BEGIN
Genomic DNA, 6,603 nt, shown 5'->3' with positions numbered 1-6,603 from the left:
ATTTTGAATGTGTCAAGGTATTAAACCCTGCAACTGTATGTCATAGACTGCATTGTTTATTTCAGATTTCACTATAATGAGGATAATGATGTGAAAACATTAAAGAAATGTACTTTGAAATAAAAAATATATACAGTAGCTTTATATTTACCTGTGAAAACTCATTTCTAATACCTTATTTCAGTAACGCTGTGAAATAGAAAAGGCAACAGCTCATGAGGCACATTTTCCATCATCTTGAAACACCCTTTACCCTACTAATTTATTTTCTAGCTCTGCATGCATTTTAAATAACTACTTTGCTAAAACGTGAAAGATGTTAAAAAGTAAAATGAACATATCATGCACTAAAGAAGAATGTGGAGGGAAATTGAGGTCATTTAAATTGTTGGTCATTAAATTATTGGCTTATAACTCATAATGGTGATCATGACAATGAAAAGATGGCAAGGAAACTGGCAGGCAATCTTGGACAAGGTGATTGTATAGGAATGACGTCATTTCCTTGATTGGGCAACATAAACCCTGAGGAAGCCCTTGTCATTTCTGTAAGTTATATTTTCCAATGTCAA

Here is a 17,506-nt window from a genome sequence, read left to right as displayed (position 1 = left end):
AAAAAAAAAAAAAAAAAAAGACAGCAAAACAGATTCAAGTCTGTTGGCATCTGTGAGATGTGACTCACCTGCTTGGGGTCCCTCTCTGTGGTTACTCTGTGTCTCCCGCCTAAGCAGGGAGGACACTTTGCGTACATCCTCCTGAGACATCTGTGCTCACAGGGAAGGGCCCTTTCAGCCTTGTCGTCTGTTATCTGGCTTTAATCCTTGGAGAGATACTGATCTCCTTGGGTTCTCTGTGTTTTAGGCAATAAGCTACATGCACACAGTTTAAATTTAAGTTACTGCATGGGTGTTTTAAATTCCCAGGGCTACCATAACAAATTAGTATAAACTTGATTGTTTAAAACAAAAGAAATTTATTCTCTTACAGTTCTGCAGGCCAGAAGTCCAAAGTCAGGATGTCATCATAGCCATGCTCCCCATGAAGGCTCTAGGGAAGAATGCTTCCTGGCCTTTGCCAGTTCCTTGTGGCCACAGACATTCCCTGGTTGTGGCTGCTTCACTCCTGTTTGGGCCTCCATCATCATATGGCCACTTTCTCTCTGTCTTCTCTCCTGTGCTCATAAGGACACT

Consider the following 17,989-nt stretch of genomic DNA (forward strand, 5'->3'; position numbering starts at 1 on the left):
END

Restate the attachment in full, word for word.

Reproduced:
Genomic DNA, 6,603 nt, shown 5'->3' with positions numbered 1-6,603 from the left:
ATTTTGAATGTGTCAAGGTATTAAACCCTGCAACTGTATGTCATAGACTGCATTGTTTATTTCAGATTTCACTATAATGAGGATAATGATGTGAAAACATTAAAGAAATGTACTTTGAAATAAAAAATATATACAGTAGCTTTATATTTACCTGTGAAAACTCATTTCTAATACCTTATTTCAGTAACGCTGTGAAATAGAAAAGGCAACAGCTCATGAGGCACATTTTCCATCATCTTGAAACACCCTTTACCCTACTAATTTATTTTCTAGCTCTGCATGCATTTTAAATAACTACTTTGCTAAAACGTGAAAGATGTTAAAAAGTAAAATGAACATATCATGCACTAAAGAAGAATGTGGAGGGAAATTGAGGTCATTTAAATTGTTGGTCATTAAATTATTGGCTTATAACTCATAATGGTGATCATGACAATGAAAAGATGGCAAGGAAACTGGCAGGCAATCTTGGACAAGGTGATTGTATAGGAATGACGTCATTTCCTTGATTGGGCAACATAAACCCTGAGGAAGCCCTTGTCATTTCTGTAAGTTATATTTTCCAATGTCAA

Here is a 17,506-nt window from a genome sequence, read left to right as displayed (position 1 = left end):
AAAAAAAAAAAAAAAAAAAGACAGCAAAACAGATTCAAGTCTGTTGGCATCTGTGAGATGTGACTCACCTGCTTGGGGTCCCTCTCTGTGGTTACTCTGTGTCTCCCGCCTAAGCAGGGAGGACACTTTGCGTACATCCTCCTGAGACATCTGTGCTCACAGGGAAGGGCCCTTTCAGCCTTGTCGTCTGTTATCTGGCTTTAATCCTTGGAGAGATACTGATCTCCTTGGGTTCTCTGTGTTTTAGGCAATAAGCTACATGCACACAGTTTAAATTTAAGTTACTGCATGGGTGTTTTAAATTCCCAGGGCTACCATAACAAATTAGTATAAACTTGATTGTTTAAAACAAAAGAAATTTATTCTCTTACAGTTCTGCAGGCCAGAAGTCCAAAGTCAGGATGTCATCATAGCCATGCTCCCCATGAAGGCTCTAGGGAAGAATGCTTCCTGGCCTTTGCCAGTTCCTTGTGGCCACAGACATTCCCTGGTTGTGGCTGCTTCACTCCTGTTTGGGCCTCCATCATCATATGGCCACTTTCTCTCTGTCTTCTCTCCTGTGCTCATAAGGACACT

Consider the following 17,989-nt stretch of genomic DNA (forward strand, 5'->3'; position numbering starts at 1 on the left):